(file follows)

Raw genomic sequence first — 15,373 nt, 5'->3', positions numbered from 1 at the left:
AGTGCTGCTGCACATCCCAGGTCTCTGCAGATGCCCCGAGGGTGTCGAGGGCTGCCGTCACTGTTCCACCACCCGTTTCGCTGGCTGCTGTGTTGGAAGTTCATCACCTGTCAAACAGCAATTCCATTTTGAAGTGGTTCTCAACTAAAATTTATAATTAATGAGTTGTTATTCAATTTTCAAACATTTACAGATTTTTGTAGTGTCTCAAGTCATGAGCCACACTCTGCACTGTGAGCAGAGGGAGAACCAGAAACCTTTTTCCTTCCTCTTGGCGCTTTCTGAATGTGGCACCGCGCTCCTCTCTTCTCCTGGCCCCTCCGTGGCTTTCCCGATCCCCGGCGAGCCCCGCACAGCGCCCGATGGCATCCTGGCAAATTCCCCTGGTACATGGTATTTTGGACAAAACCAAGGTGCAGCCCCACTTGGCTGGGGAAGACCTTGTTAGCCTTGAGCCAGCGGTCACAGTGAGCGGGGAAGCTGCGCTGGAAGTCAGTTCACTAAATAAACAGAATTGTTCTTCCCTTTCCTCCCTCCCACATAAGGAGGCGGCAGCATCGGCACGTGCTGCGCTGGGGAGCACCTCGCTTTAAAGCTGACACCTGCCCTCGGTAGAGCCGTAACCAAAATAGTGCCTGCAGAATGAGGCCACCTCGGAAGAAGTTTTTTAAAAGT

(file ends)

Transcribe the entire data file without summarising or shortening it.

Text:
Raw genomic sequence first — 15,373 nt, 5'->3', positions numbered from 1 at the left:
AGTGCTGCTGCACATCCCAGGTCTCTGCAGATGCCCCGAGGGTGTCGAGGGCTGCCGTCACTGTTCCACCACCCGTTTCGCTGGCTGCTGTGTTGGAAGTTCATCACCTGTCAAACAGCAATTCCATTTTGAAGTGGTTCTCAACTAAAATTTATAATTAATGAGTTGTTATTCAATTTTCAAACATTTACAGATTTTTGTAGTGTCTCAAGTCATGAGCCACACTCTGCACTGTGAGCAGAGGGAGAACCAGAAACCTTTTTCCTTCCTCTTGGCGCTTTCTGAATGTGGCACCGCGCTCCTCTCTTCTCCTGGCCCCTCCGTGGCTTTCCCGATCCCCGGCGAGCCCCGCACAGCGCCCGATGGCATCCTGGCAAATTCCCCTGGTACATGGTATTTTGGACAAAACCAAGGTGCAGCCCCACTTGGCTGGGGAAGACCTTGTTAGCCTTGAGCCAGCGGTCACAGTGAGCGGGGAAGCTGCGCTGGAAGTCAGTTCACTAAATAAACAGAATTGTTCTTCCCTTTCCTCCCTCCCACATAAGGAGGCGGCAGCATCGGCACGTGCTGCGCTGGGGAGCACCTCGCTTTAAAGCTGACACCTGCCCTCGGTAGAGCCGTAACCAAAATAGTGCCTGCAGAATGAGGCCACCTCGGAAGAAGTTTTTTAAAAGT